Dr J's Sex Facts

Fun sex facts and accurate information from a clinical sexologist for a hotter and more fulfilling sex life.

Friday, December 05, 2008

Dr. J’s Top 10 of ’08: Orgasm: The Gift That Keeps On Giving

“Fifty percent of the women in this country are not having orgasms. If that were true of the male population, it would be declared a national emergency”
Margo St. James, social activist

As promised, it’s time for some more holiday fun with a list of questions I like to call the Top 10 Women’s Concerns. For the next few weeks, we’re looking at an assortment of concerns drawn from actual questions I’ve received from readers just like you. This particular Top 10 list represents the most common sexual concerns expressed by women. OK, because you’ve been such very good readers this year and have hardly ever misbehaved, after each and every question you’ll find my answer. Oh—and if you’re a really astute reader (that’s right, I mean you), you’ll no doubt notice that most of these questions share a common theme (did someone say “orgasms”?)

In fact, the #1 all-time, most popular question I receive from both women and men has to do with women’s orgasms. Never has such a subject been so scrutinized, analyzed, hypothesized and brutalized.

So get comfortable, pour yourself a glass of whatever, and journey down this well-traveled road with us.


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WHY?????? Can’t I Have an Orgasm?

I've been sexually active on and off for about 5 years. I have never had an orgasm.. not even close to ever having one. Is something wrong.. or should we just try new things?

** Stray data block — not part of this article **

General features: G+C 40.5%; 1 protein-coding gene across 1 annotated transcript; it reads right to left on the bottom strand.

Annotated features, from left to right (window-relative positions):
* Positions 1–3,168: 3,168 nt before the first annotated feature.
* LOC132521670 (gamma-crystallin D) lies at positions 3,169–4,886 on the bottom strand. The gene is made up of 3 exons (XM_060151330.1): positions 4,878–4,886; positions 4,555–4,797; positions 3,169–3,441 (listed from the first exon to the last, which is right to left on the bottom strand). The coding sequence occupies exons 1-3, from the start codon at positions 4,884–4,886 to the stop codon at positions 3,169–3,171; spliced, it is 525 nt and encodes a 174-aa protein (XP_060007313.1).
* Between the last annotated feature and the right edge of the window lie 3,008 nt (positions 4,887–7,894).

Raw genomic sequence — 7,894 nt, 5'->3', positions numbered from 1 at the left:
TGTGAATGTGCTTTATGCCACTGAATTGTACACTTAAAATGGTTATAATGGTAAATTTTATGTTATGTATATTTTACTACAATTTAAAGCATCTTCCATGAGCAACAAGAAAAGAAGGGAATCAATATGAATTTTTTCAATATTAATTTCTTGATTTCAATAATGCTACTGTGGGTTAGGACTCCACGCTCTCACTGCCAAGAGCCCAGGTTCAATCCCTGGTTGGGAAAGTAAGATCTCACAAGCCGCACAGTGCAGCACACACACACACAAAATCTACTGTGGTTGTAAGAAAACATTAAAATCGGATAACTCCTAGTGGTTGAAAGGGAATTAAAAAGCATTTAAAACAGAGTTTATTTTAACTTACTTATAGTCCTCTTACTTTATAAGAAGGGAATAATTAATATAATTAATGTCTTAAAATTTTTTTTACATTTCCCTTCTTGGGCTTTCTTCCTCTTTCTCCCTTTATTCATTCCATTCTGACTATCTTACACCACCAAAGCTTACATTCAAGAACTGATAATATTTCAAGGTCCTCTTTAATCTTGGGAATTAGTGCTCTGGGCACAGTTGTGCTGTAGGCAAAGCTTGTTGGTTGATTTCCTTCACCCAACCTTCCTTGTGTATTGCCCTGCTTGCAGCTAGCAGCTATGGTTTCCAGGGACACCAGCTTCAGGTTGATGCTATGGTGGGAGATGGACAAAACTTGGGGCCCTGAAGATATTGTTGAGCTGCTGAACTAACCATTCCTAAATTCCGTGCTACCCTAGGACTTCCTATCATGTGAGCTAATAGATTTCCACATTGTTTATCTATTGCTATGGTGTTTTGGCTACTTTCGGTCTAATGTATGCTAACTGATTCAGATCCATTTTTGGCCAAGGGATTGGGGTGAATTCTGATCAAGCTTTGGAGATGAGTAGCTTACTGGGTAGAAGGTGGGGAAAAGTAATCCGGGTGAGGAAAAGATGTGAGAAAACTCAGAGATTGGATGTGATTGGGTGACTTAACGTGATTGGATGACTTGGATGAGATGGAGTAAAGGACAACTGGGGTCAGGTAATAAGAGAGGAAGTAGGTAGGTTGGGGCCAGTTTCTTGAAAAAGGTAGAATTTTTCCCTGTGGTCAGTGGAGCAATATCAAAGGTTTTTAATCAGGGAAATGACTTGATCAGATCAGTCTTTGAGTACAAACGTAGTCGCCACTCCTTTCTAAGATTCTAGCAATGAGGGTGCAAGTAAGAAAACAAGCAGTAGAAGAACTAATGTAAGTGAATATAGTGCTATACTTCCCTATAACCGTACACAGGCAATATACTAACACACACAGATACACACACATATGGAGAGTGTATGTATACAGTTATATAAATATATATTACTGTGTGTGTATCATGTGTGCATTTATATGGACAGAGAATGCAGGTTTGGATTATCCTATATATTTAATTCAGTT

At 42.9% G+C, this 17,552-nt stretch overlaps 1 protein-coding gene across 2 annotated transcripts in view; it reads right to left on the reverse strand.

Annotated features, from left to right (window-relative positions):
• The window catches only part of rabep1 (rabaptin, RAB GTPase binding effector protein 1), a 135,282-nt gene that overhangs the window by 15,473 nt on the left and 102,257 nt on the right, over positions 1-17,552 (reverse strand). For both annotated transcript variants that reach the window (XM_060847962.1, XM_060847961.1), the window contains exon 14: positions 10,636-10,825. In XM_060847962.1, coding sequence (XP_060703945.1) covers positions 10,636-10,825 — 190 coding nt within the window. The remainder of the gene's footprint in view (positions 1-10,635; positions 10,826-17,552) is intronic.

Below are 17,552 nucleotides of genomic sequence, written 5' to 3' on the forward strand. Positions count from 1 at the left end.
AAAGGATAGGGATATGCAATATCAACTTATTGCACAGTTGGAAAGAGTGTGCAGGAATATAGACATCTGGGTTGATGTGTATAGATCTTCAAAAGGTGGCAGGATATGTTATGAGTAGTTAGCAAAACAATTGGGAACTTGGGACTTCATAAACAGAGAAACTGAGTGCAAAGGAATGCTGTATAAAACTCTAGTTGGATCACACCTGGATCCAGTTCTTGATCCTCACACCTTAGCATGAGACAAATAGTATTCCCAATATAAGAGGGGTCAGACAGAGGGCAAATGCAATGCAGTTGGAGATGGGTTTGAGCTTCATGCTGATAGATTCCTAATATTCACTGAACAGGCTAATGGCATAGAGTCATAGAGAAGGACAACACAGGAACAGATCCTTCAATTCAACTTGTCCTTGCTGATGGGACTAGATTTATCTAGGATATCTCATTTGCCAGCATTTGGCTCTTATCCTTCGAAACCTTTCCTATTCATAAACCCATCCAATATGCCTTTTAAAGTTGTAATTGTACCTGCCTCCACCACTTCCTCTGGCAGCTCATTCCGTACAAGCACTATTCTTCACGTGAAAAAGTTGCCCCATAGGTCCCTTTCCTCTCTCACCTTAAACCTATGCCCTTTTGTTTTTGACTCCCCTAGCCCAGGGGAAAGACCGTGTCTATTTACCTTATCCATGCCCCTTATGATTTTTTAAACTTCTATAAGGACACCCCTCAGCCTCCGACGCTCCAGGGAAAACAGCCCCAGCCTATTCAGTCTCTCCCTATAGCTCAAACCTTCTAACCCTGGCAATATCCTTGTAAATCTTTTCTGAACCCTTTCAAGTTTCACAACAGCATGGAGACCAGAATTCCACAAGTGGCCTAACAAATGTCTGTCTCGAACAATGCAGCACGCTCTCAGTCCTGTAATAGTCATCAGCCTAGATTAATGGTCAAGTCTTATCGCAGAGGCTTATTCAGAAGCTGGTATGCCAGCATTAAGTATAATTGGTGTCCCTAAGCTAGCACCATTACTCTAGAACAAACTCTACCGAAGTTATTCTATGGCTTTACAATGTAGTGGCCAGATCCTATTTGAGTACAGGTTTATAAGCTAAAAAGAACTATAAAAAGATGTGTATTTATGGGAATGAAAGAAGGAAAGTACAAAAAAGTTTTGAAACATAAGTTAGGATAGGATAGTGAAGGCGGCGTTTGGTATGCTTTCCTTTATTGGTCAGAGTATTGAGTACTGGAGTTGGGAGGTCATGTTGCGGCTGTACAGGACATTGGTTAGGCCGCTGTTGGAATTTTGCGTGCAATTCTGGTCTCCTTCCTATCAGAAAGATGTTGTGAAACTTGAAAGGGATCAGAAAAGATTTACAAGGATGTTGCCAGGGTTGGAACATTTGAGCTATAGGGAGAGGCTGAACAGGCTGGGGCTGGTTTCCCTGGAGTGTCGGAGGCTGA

Help?!

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Dr J’s response:

When you meet someone who tells you they can't swim, you know it's not that they CAN'T, it's that they just haven't learned yet--usually because they're afraid, right?

Orgasm is the same way: for most of us, it's a learned behavior, but many of us haven't yet learned how because we're afraid--for a myriad of reasons.

First, many of us don’t ever learn about our own bodies—particularly our vulva. What do girls learn about their vulva? They receive either no message at all (which is the same as receiving a negative message), or they are given two washcloths—one for their body, and one for “down there.” Now there’s a negative message for you: It’s so dirty, you can’t touch it with the same cloth you’d use on the rest of your body! It’s no wonder that we’re woefully ignorant about orgasm as well.

So how to remedy that? The first step in claiming your body is to learn about your crotch: 1) Do a self-exam: Get a good mirror, sit down, find all your parts and get to know them. Look at your unique colors and shapes and revel in this wonderful gift you’ve been given! 2) Look at photos of vulvas. Excellent books are available from http://www.libida.com and http://www.goodvibes.com/

Most of us learn about women’s orgasms from movies, TV and books. You know: the perfect, romantic, spontaneous, simultaneous, earth-moving Big O. We’re supposed to orgasm from 2 minutes of penis-vagina sex in the missionary position in the dark with a partner who is clueless. So we put this pressure on ourselves and are mostly disappointed when it doesn’t happen.

Here’s the reality: In women, the clitoris must be stimulated—either directly or indirectly—in order for orgasm to happen. The clitoris is our primary sex organ--not the vagina--and consists of the glans (or head), the hood which covers the glans, and the shaft. Most women do not orgasm from penis-vagina sex alone, so please don't put pressure on yourself to do so.

For most women, orgasm results from a constant circular motion around the shaft and glans. Also important to know is that once a woman’s orgasm begins, if the stimulation is removed, the orgasm will end. Orgasm is characterized by a series of pleasurable, involuntary contractions in and around the vulva (clitoris, vagina and inner/outer lips). Most women have between 5 and 8 contractions per orgasm.